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Leigh Baldwin & Co.

112 Albany Street, Cazenovia, NY 13035 | Phone: (315) 655-2964 Toll Free: 1-800-659-8044

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The Week In Review

2/24/17

The stock market held a modest loss throughout the majority of Friday's session, but the cautious sentiment was just an illusion as bulls bought the dip and pushed the stock market into the green during the final minutes of the session. The S&P 500 (+0.2%) and the Nasdaq (+0.2%) eked out slim gains while the Dow (+0.1%) finished just above its flat line to record its 11th consecutive record close.

Outside of an opening dip, today's session was rather range-bound as the market cut its initial loss in half and traded in sideways fashion until an afternoon charge into the green.

Equity indices did show some life around noon following a report that Gary Cohn, who is the chief economic adviser to President Trump, indicated that the White House does not support the House GOP version of a border adjustment tax. This was construed as a positive for retailers given that they import so much of their merchandise for sale in the United States; hence, their earnings prospects would be likely to suffer.

Retail stocks surged to new highs following the initial report, but gave back a portion of those gains after the White House denied the report's validity, saying Mr. Cohn's comment was taken out of context. Still, the SPDR S&P 500 Retail ETF (XRT 43.73, +0.63) closed Friday 1.5% higher as earnings news provided a sturdy backstop.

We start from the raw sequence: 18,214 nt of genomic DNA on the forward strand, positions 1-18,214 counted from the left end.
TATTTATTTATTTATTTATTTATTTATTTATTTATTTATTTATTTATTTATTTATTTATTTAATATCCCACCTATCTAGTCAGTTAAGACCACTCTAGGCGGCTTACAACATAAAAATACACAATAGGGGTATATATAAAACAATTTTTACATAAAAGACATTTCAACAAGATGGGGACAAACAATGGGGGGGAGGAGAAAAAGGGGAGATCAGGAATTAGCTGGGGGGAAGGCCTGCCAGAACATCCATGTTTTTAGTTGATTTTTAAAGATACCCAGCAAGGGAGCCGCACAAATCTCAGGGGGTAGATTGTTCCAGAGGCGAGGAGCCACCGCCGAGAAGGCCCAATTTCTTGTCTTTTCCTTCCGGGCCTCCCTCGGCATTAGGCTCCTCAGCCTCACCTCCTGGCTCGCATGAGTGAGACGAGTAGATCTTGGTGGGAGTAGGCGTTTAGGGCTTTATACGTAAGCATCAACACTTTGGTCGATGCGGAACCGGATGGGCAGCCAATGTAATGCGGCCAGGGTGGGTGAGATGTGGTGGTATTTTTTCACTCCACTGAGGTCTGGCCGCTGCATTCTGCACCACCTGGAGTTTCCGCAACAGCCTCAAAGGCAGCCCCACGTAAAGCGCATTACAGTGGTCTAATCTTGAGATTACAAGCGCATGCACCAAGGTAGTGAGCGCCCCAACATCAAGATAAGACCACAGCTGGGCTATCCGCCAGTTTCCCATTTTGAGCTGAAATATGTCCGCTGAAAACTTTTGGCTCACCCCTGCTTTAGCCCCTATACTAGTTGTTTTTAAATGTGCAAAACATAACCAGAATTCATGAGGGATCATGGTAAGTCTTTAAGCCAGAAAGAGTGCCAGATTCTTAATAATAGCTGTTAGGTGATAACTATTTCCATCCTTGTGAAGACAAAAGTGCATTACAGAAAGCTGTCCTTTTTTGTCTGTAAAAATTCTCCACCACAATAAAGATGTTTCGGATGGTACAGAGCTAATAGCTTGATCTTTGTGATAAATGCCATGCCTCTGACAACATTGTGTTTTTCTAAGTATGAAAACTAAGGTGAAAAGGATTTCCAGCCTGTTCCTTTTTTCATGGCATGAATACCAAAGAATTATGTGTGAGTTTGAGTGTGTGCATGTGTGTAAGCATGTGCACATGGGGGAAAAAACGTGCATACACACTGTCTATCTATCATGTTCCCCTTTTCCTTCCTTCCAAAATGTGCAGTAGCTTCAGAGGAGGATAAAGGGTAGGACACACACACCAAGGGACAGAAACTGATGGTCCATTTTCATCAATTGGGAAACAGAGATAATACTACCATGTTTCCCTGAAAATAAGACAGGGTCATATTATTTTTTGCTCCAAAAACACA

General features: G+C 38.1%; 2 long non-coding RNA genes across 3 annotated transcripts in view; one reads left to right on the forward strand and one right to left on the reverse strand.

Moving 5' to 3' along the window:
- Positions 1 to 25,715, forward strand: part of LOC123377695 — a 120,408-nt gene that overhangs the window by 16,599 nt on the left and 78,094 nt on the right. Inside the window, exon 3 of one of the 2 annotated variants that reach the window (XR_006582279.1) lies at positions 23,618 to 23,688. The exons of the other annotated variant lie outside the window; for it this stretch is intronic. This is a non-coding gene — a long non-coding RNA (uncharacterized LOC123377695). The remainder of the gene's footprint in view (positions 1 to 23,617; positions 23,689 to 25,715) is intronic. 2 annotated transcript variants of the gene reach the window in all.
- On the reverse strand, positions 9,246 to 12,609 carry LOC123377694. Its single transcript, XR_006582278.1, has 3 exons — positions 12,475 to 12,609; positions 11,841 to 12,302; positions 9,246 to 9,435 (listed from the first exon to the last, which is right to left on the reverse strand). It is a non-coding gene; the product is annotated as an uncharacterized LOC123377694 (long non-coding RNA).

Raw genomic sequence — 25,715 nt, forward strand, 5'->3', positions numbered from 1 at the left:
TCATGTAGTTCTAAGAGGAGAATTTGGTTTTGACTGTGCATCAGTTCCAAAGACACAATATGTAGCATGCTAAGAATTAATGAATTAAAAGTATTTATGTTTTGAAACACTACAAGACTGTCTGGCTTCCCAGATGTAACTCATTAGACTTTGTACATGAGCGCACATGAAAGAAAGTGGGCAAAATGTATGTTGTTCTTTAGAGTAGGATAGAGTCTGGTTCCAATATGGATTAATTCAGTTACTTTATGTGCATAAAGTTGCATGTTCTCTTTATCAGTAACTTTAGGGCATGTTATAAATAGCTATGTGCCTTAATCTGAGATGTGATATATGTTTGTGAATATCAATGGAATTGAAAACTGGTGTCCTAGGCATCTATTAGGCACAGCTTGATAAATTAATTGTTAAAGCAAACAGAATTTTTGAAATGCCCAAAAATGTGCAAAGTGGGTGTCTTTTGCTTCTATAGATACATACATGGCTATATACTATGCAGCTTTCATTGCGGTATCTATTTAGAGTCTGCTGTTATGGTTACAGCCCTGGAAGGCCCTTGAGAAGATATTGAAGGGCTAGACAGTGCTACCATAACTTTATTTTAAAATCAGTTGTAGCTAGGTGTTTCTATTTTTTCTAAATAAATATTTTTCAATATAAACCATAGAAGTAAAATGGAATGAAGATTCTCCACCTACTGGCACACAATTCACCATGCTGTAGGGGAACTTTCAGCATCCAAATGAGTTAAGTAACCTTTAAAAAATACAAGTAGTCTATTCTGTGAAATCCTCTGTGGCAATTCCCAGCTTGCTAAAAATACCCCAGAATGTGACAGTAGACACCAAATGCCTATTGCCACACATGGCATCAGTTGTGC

Nordstrom (JWN 46.46, +2.52) jumped 5.7% after its better than expected earnings overshadowed a miss on revenues and below-consensus guidance. Foot Locker (FL 75.01, +6.43) and Gap (GPS 24.70, +0.73) also finished higher, adding 9.4% and 3.1%, respectively. FL's strength stemmed from its better than expected earnings while GPS overcame below-consensus earnings guidance with an otherwise in-line report.

Consumer discretionary (+0.4%) and consumer staples (+0.4%) rode the bullish retail sentiment to finish Friday higher.

The industrial sector (+0.5%) closed with a similar gain, drawing strength from aerospace & defense names after President Trump vowed to implement one of the "greatest military buildups in American history" on Friday morning.

On the downside, financials (-0.8%) and energy (-0.9%) finished the day at the bottom of the leaderboard. Financials saw some pressure amid the continued uncertainty around the scope and the timing of a tax reform plan while energy's downtick was influenced crude oil's 0.9% slide. The energy component closed the week at $53.97/bbl.

U.S. Treasuries finished the week on a positive note, closing Friday near their three-month highs. The benchmark 10-yr yield finished six basis points lower at 2.31%.

The rate-sensitive utilities (+1.4%) sector closed at the top of the day's leaderboard as investors relished the slip in interest rates. The remaining sectors--technology, materials, health care, telecom services, and real estate--closed with gains between 0.2% and 0.7%.

Today's economic data included January New Home Sales and the final reading of the University of Michigan Sentiment Index for February: